Fairness and justice are complex concepts to most adults, but to children, things are either fair or they're not.
Try giving any three and a half-year-old less than half a piece of cake, or make him wash his ears and ignore his sister's, and wait for the dead cert wails of protest.
In older children, the idea of fairness remains somewhat self-centred but is also charmingly egalitarian.
In short, most children accept and understand that everyone has a right to be happy, healthy, loved and bought the latest Thomas the Tank Engine remote controlled train.
As someone wrote to me yesterday, "they get it really quickly - way quicker than adults - that poverty is not just about not having stuff - it's about rights, it's about fairness. They make no judgment as to why the children are poor; they don't throw up their hands in despair".
And yet, as the world marks the 20th anniversary of the Convention of the Rights of the Child this week, it is so easy to throw our hands up in despair at the real miserable situation so many of the world's children find themselves in.
For example, as at November 2009, almost 20 per cent of the world's children live in India.
The top issues facing millions of Indian children remain: child labour (there are some 13 million Indian children below the age of 14 working for a living); child marriage, obstacles to education (over half of all children drop out of school at primary level across the country), malnourishment, illiteracy, and death from easily preventable and treatable disease.
These deaths are thought to claim as many as two million children below the age of five each year.
And it's not just these situations that are making life for children unbearable, but also the surrounding issues of grinding poverty, alcoholism and drug use, loss of parents to sickness or warfare - the list is endless.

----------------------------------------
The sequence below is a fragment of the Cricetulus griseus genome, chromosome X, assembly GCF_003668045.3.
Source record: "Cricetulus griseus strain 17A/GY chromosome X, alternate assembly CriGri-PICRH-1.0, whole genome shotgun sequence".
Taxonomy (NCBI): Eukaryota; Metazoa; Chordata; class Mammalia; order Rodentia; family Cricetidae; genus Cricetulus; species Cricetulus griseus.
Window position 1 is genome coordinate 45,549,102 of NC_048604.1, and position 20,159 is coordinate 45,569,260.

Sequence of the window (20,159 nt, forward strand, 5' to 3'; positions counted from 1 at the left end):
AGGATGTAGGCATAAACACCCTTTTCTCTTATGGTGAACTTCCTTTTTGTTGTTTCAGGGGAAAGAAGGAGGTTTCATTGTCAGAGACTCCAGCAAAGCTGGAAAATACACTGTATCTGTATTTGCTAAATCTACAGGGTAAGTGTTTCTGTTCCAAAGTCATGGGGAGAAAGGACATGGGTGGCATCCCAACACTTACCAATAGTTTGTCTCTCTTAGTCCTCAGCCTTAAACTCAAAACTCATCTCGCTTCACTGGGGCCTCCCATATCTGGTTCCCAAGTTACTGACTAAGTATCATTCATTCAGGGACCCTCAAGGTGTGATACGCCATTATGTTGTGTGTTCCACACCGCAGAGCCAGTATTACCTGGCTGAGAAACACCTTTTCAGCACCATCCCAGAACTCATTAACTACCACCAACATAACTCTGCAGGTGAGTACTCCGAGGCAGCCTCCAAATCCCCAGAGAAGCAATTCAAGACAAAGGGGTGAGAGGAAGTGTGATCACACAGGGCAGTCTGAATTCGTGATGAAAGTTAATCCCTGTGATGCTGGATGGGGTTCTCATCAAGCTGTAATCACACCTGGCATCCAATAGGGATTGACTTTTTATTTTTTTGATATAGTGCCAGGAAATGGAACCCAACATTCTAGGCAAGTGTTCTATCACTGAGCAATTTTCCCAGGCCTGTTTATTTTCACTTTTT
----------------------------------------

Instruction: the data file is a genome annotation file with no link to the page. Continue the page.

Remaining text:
Obviously in New Zealand, our children do not have obstacles like child marriage and labour and warfare to deal with - unless you count the thousands who are in the middle of parental warfare. And still, too many Kiwi kids live miserable lives.
I think to some extent we have, as a society, lost the ability to see the basic unfairness of the situation for so many Kiwi children - children who did not choose where and to whom they were born and who have as much right to a happy life as anyone else.
We acknowledge and are appalled by child abuse in our midst, but seem increasingly reluctant to see our tax money go towards social services that may help matters.
We blame the parents - and certainly we should do that as well - but in the end, without incredibly well funded social services that keep close tabs on the welfare on all young children, we will never come anywhere close to our aim of ensuring all our children fulfill their potential in life.
And that is an aim of New Zealand's, or so we say.
The UN convention of the Rights of the Child is the most widely supported human rights treaty, with every nation in the world except the US and Somalia signed up (come on, Obama!) In the twenty years the Convention has been informing law around non-discrimination against children, the right to life, survival and development, and respect for the views of children, UN statistics show fewer are dying and more are going to school.
But still, 24,000 youngsters below the age of five die every day from largely preventable causes, and as many as 1.5 billion children across the globe are said to experience violence each year.
Sobering thoughts, and ones that put our local parenting struggles into some perspective.
Most of us are lucky enough to have the ability to think beyond our basic needs and into creating great futures for our children.
If we think beyond just our own families to the welfare of all children, and ask ourselves simply whether or not they are really getting a fair crack at life, we might have a better mindset with which to offer help.
On the web:
* There is a great little short film (8 minutes long) from ChildFund that asks children from around the world - including New Zealand - for their take on "children's rights".
* Why the US and Somalia opted out of the Convention, and why the US might soon opt in.
- Dita De Boni
Pictured above: Afghans carry balloons as a police officer frisks them at a function ahead of the 20th anniversary of the Convention of the Rights of the Child in Kabul. Photo / AP